Recovery boilers can cost $100 million to replace, expert says

Posted Dec. 13, 2013, at 6:42 p.m.
Van Scotter, president and CEO of Lincoln Paper and Tissue LLC. The company announced Wednesday the it will furlough about 200 people.
Van Scotter, president and CEO of Lincoln Paper and Tissue LLC. The company announced Wednesday the it will furlough about 200 people. Buy Photo
Duane Lugdon, international representative, United Steel Workers of Maine.
Duane Lugdon, international representative, United Steel Workers of Maine. Buy Photo

Lincoln Paper and Tissue LLC.’s announcement that the company would temporarily but indefinitely forgo repairing or replacing a recovery boiler that exploded on Nov. 2, forcing the layoff of 200 workers, didn’t surprise Adriaan Van Heiningen.

A professor of chemical engineering at the University of Maine who specializes in pulp and paper manufacturing processes and biorefinery, Van Heiningen said that new recovery boilers can cost as much as $100 million — a steep investment given the U.S. paper manufacturing industry’s decades-long downturn.

Rebuilding one takes eight or nine months, Van Heiningen said, and can cost $10 million or more, depending on the extent of the damage.

“It is the most expensive piece of equipment in the entire mill. It is a quite complicated device,” Van Heiningen said Friday. “People like to not buy one because it is such a big investment. [Mill co-owner Keith] Van Scotter says the paper market is down and they probably did a calculation that it would not be very profitable to put a hell of a lot of money into rebuilding one.”

Recovery boilers are a key component to papermaking, as they recycle paper manufacturing chemicals cost-effectively and help heat and electrify paper mills.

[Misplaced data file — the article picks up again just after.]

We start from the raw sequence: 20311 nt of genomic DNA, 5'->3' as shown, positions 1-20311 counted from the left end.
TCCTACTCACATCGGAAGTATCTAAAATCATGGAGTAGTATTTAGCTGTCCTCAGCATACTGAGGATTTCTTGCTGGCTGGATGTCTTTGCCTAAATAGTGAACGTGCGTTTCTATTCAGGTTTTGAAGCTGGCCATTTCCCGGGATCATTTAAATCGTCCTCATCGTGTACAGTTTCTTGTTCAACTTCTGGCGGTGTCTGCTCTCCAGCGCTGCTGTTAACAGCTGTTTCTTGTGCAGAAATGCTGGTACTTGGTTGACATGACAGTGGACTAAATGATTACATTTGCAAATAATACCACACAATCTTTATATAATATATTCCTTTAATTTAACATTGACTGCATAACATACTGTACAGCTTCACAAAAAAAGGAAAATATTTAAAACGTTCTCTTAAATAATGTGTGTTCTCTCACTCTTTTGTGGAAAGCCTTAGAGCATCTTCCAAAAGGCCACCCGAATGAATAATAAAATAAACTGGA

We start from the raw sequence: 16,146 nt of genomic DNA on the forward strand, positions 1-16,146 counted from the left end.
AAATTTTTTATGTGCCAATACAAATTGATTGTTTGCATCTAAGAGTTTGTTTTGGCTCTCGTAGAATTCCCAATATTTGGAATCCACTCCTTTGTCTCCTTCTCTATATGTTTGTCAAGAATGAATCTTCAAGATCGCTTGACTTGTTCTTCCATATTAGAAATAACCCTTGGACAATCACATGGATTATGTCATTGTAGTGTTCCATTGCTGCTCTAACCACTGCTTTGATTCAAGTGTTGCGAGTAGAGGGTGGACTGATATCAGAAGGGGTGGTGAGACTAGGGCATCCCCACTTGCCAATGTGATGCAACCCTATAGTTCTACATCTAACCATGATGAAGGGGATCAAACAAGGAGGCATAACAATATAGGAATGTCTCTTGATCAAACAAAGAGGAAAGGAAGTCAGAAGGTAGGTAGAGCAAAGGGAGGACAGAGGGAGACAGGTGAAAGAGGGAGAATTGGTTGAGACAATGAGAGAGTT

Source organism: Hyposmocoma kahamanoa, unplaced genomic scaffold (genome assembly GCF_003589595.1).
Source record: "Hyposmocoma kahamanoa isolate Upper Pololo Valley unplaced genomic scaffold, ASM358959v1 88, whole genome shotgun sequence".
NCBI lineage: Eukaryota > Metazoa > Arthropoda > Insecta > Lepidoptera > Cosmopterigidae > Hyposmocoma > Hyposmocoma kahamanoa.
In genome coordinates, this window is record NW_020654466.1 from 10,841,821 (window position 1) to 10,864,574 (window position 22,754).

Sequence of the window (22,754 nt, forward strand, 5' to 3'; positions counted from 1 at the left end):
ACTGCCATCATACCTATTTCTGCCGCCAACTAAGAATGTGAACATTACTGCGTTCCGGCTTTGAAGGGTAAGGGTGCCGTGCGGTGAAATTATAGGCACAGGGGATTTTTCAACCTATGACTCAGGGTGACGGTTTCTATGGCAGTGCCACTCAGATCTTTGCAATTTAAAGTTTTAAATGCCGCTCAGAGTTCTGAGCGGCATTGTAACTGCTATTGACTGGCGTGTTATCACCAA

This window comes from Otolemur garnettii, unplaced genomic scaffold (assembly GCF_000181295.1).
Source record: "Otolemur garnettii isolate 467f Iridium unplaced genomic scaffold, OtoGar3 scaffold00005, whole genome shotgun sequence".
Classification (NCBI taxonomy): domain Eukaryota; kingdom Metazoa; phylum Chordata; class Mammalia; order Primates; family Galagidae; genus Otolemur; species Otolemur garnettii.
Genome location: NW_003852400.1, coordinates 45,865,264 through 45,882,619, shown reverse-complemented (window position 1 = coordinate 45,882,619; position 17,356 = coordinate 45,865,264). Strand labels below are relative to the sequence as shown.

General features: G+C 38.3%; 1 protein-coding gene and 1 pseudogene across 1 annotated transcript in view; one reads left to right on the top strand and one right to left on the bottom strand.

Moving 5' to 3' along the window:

Explosions such as Lincoln’s used to occur on average once every 30 years in paper mills, but improvements in emergency shutdown procedures have lengthened that timeline, Van Heiningen said.

The United Steelworkers union’s international representative in Maine, Duane Lugdon, recalled that the Georgia-Pacific mill in Old Town experienced a very similar explosion in 1987. A leak from a tube in the economizer section of the Old Town boiler sprayed water onto the boiler’s smelt bed, causing a catastrophic overpressurization and explosion that forced the company to rebuild the boiler, he said.

That job took about eight or nine months, Lugdon said.

Lincoln Paper’s explosion occurred early on Nov. 2, a Saturday morning, with only a skeleton crew at work at the time, Van Scotter said. Lincoln Paper was lucky that the explosion didn’t cause any fatalities, Van Heiningen said.

A recovery boiler explosion at an International Paper mill in Redwood, Miss., in 2008 killed one worker and injured 17 others.

“It is like a hot blade in a kitchen. If it is very hot, and you put a drop of water on it, the water floats on the knife,” Van Heiningen said.

Similarly, the water leaking onto the smelt “forms a thin film,” he said. “It floats almost atop the smelt until something happens: You have a good contact and you have an explosive evaporation. It happens very fast, like combustion taking place.

“It is a bad accident that people die in,” he added, or the explosion pushes the boiler “out of shape, but it is expensive to repair nevertheless.”

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